In a matter of months, the public health crisis resulting from the COVID-19 pandemic has upended our lives and our world in ways previously thought unimaginable. Such unprecedented circumstances have individuals and organizations both large and small quickly adapting to a “new normal” that involves remote working, distance learning, telemedicine, and virtual connection in order to minimize health risks while keeping safety paramount.
This ever-increasing reliance on technology has magnified the digital divide present in San Antonio, exposing pre-existing social inequalities that prevent the most vulnerable populations from accessing and participating in today’s digital economy. In a time when those with the resources and knowledge to navigate an online world find themselves struggling to meet challenges resulting from the virus, those lacking access to devices and the skills needed to leverage technology are now placed at an even greater disadvantage.
Of the 25 most populous metro areas in the United States, San Antonio has the highest percentage of people living in poverty. For people living in poverty, equitable opportunities for digital inclusion and economic advancement are limited. Without devices, access to the internet, and training to use digital tools, people are unable to fully participate as active and engaged members within our community. Families with low socioeconomic statuses are most at risk; particularly students who, without a computer at home or broadband connectivity, are denied equal access to information and the resources critical for success both in and out of the classroom.
And contrary to popular belief, today’s smartphone does not constitute an adequate substitution for a computer device. The limitations of a smaller screen present inherent challenges when it comes to successfully participating in distance learning activities.
While 87 percent of San Antonio households with children have access to a desktop or laptop at home, 59 percent are now sharing a device. Given a world where, at least in the foreseeable future, both school and work activity requires full-time connecting, learning and productivity at home becomes negatively impacted when there are fewer devices to meet demand. Such gaps disproportionately affect those of lower-income; thus, affecting the success of both generations now and those to come. Innovative solutions are needed to place quality, affordable devices in the hands of those who will benefit the most.
Goodwill San Antonio’s Electronics Recycling and Technology Access Program works to help bridge the digital divide by refurbishing donated computers and electronic devices for reuse in the community, empowering the community to use technology to apply for jobs, educate children, and manage health care. Given the current COVID-19 environment, the demand for laptops is especially critical.
With a digital divide extending beyond the borders of our major metropolitan area, collaborative partnerships with other nonprofit partners such as Restore Education, Libraries Without Borders, and the San Antonio Housing Authority, help expand distribution efforts to a larger geographical footprint.
Libraries Without Borders shifted their focus to rapid response efforts by launching ConnectED, a program centered around providing essential technology to individuals disconnected during the pandemic through the NXT Level Opportunity Youth program housed at the Frank Garrett Community Center on the West Side.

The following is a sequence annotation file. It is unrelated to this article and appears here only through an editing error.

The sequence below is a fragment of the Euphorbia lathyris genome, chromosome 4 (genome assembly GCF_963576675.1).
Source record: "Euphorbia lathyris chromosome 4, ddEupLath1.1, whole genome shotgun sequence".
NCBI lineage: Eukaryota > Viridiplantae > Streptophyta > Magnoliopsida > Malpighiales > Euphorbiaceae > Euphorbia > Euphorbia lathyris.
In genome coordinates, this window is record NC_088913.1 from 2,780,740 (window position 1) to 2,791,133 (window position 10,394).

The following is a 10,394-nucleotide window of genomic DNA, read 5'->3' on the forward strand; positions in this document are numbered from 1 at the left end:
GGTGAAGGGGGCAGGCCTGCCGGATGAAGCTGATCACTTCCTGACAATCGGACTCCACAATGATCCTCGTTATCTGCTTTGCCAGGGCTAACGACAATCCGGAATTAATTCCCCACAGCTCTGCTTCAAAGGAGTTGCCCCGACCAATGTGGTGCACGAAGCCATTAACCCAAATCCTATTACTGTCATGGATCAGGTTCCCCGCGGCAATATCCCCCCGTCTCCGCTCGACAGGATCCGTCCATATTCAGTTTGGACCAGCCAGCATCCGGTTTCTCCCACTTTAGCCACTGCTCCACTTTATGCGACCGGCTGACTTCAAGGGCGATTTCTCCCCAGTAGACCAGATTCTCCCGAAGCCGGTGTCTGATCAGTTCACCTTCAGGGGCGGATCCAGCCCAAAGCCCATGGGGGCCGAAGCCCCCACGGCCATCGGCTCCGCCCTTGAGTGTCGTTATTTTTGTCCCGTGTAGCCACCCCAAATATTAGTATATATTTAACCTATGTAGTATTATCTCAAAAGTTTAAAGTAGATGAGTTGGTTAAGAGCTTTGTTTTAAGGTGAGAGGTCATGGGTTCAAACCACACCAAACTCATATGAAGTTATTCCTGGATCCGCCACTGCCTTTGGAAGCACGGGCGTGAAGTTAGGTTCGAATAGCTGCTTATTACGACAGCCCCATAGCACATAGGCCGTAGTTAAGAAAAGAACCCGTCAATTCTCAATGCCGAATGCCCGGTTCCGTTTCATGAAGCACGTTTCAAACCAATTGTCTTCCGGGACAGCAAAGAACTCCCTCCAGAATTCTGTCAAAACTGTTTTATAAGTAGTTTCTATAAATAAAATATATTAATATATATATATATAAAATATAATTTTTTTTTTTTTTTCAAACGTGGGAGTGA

Using Goodwill San Antonio for IT asset disposition and refurbishment services, the San Antonio Housing Authority distributed 105 desktop devices previously used by SAHA employees to students across four SAHA properties. The San Antonio Chamber also recently donated more than one hundred previously used devices to Goodwill for refurbishment and donation. Each donated device, whether a laptop, tablet, or desktop computer, becomes an important lifeline to student achievement, job attainment, and skill development.
To meet the growing need for equipment, Goodwill is asking business and community partners to join partners such as the San Antonio Housing Authority and the San Antonio Chamber of Commerce to donate gently used devices. Helping community-minded companies dispose of IT assets in secure and sustainable ways, computer donations can be coordinated with the Goodwill Electronics Recycling Team at Computers@goodwillsa.org.
Today’s pandemic will not last indefinitely. Yet, with a pre-existing digital divide now exacerbated by changes resulting from the virus, the effects of present digital inequities will extend into the years ahead. Advancements toward bridging the gap must be made in order for all within our community to have equal opportunity for economic prosperity. This is a necessity now more than ever given a changed and competitive job market requiring higher technical skills. A true and successful recovery acknowledges the need to bridge the digital divide, and that work starts by ensuring all have access to a device.
The issue of poverty in our community is a complex, interwoven set of challenges of which digital inclusion is just one component. Addressing the digital divide leads to economic growth, wage increases, and greater access to education and medical opportunities. We cannot be stagnant nor complacent in letting our neighbors suffer from digital inequity. To strengthen our city, we must commit to provide the resources and tools that safeguard health, education, and employment opportunities. Post-pandemic growth starts by connecting the community to technology today.